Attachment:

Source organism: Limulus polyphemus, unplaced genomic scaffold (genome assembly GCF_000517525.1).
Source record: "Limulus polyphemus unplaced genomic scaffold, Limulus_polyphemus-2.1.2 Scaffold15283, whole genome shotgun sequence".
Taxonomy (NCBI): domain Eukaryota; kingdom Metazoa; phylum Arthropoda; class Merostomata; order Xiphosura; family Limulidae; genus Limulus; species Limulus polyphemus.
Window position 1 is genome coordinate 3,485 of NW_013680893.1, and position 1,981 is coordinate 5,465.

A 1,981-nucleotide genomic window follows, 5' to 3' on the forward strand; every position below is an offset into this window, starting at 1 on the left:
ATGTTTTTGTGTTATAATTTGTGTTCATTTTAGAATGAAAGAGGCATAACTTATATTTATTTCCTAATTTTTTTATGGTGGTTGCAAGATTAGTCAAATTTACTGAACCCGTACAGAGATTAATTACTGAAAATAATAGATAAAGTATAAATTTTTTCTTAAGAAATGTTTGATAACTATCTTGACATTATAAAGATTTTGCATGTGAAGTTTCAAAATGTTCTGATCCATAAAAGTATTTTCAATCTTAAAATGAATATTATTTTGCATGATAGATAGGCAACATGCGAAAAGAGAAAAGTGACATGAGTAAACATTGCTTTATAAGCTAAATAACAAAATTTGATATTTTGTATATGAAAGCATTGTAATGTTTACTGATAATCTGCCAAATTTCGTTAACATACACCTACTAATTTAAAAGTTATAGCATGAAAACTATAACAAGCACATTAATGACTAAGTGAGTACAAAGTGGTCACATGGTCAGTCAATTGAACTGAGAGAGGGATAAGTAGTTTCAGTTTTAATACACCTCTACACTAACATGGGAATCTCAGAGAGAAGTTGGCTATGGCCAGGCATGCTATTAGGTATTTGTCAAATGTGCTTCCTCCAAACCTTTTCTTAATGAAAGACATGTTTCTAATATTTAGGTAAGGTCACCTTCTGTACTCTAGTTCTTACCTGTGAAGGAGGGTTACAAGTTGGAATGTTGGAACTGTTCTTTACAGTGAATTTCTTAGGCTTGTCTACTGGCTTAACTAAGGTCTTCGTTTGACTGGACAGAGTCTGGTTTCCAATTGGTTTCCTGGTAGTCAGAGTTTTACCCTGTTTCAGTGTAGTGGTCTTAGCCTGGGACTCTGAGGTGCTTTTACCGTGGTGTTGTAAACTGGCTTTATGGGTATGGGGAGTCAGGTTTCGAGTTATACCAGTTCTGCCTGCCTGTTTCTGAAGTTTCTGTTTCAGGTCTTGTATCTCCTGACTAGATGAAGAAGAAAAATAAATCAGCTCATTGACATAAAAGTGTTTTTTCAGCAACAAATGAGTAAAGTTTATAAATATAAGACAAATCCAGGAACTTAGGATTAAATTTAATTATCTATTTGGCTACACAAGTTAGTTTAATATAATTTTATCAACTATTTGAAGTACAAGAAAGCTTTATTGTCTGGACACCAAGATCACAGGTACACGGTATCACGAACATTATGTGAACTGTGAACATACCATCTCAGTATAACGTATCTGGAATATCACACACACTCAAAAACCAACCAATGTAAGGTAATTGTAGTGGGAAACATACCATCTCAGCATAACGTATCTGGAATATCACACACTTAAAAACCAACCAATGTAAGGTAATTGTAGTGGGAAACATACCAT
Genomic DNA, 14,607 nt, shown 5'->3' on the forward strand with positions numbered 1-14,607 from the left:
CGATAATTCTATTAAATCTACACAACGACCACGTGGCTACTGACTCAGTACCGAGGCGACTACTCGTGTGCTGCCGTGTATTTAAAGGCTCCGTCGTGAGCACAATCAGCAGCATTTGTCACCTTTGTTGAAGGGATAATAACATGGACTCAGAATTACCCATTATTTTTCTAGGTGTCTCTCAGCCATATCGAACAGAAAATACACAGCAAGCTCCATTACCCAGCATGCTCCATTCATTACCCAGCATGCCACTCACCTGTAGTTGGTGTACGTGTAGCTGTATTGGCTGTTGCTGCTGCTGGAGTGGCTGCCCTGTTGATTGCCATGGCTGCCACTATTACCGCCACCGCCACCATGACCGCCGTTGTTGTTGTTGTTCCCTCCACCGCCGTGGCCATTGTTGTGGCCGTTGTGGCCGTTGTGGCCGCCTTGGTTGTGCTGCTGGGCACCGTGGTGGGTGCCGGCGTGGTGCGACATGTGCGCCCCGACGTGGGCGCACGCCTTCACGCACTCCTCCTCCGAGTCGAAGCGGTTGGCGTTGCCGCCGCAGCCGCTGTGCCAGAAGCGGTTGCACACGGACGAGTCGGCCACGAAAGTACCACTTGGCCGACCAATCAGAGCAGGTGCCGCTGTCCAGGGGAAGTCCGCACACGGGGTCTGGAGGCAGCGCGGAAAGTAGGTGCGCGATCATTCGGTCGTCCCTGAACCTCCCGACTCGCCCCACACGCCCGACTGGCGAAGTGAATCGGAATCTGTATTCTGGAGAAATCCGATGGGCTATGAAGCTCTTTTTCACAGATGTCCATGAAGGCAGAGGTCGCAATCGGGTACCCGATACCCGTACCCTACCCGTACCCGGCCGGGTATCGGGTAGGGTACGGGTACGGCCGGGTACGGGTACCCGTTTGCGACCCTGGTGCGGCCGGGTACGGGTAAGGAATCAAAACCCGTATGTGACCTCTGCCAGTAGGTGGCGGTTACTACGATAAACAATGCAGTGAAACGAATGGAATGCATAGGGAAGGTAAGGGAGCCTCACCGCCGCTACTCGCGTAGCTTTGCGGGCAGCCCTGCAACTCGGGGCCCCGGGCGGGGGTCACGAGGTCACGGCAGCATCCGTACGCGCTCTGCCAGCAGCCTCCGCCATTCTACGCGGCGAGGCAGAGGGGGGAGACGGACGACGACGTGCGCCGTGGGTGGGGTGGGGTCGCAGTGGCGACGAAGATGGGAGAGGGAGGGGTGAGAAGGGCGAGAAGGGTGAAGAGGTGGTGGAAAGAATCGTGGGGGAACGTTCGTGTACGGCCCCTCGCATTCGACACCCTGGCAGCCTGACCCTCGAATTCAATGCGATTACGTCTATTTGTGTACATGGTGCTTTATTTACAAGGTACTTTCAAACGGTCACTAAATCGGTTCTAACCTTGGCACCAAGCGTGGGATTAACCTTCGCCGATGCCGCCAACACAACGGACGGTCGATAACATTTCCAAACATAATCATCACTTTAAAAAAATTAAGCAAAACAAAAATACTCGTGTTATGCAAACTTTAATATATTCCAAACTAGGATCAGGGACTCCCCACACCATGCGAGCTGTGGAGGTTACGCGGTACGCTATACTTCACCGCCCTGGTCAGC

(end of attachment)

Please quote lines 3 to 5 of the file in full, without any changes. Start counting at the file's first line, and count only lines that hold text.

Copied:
Taxonomy (NCBI): domain Eukaryota; kingdom Metazoa; phylum Arthropoda; class Merostomata; order Xiphosura; family Limulidae; genus Limulus; species Limulus polyphemus.
Window position 1 is genome coordinate 3,485 of NW_013680893.1, and position 1,981 is coordinate 5,465.

A 1,981-nucleotide genomic window follows, 5' to 3' on the forward strand; every position below is an offset into this window, starting at 1 on the left: